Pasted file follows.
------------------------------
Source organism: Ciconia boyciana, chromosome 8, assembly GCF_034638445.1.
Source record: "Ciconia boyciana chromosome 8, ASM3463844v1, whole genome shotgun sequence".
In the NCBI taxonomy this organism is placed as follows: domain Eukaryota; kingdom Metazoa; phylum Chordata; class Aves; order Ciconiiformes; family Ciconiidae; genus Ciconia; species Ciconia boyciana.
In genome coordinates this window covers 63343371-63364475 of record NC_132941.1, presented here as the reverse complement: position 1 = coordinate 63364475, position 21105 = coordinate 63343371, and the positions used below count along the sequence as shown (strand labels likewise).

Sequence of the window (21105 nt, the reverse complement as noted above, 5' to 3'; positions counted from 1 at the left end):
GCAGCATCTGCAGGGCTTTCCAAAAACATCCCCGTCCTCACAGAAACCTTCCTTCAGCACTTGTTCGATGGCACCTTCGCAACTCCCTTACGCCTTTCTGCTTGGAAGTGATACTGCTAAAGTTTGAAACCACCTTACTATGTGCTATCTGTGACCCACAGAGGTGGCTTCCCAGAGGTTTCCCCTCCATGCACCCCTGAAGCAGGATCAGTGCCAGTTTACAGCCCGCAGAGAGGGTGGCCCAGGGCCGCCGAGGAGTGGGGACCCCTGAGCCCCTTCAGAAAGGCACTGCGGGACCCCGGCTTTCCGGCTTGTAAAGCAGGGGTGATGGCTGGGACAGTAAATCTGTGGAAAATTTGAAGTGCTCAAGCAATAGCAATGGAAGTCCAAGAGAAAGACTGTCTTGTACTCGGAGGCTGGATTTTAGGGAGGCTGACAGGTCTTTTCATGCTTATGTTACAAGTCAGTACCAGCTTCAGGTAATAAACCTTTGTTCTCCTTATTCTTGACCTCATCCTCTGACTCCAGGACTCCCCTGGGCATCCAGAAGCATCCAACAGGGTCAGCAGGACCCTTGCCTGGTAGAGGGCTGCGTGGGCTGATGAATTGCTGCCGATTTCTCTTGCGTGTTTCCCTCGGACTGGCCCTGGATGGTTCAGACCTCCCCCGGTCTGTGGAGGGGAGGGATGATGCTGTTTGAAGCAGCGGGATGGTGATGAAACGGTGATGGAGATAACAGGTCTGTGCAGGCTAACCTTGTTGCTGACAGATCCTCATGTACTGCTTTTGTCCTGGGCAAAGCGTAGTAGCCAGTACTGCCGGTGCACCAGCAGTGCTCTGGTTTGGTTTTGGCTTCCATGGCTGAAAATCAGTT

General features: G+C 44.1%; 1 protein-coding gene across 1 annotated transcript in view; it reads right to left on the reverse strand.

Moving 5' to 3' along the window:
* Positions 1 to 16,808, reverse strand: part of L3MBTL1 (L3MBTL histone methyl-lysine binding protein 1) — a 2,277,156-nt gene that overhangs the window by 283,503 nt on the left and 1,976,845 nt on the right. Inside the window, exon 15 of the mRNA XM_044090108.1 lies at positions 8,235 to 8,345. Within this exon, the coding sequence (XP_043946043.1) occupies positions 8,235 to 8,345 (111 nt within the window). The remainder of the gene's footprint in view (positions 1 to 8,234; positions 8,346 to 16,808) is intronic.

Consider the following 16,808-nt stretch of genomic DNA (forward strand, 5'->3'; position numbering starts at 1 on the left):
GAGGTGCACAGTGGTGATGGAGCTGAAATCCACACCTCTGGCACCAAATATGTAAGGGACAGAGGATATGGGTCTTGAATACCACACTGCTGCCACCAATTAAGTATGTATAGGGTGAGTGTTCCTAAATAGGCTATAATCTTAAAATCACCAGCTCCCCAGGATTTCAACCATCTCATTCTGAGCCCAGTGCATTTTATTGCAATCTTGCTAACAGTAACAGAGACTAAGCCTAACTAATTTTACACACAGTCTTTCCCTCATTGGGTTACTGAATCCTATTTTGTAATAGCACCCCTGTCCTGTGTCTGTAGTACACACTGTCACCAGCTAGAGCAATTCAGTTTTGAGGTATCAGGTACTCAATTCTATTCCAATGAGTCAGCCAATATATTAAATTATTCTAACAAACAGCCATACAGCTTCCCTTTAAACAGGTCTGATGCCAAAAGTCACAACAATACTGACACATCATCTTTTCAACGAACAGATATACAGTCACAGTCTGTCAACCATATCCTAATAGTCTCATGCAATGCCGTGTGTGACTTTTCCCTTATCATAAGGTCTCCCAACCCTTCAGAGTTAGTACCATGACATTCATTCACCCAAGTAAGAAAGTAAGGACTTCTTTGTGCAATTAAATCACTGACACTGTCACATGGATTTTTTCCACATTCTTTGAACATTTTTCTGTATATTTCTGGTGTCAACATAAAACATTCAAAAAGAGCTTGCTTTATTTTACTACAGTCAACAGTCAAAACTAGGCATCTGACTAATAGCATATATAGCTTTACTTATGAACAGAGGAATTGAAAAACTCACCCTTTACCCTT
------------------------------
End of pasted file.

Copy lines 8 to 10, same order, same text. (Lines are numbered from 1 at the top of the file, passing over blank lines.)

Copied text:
Moving 5' to 3' along the window:
* Positions 1 to 16,808, reverse strand: part of L3MBTL1 (L3MBTL histone methyl-lysine binding protein 1) — a 2,277,156-nt gene that overhangs the window by 283,503 nt on the left and 1,976,845 nt on the right. Inside the window, exon 15 of the mRNA XM_044090108.1 lies at positions 8,235 to 8,345. Within this exon, the coding sequence (XP_043946043.1) occupies positions 8,235 to 8,345 (111 nt within the window). The remainder of the gene's footprint in view (positions 1 to 8,234; positions 8,346 to 16,808) is intronic.

Consider the following 16,808-nt stretch of genomic DNA (forward strand, 5'->3'; position numbering starts at 1 on the left):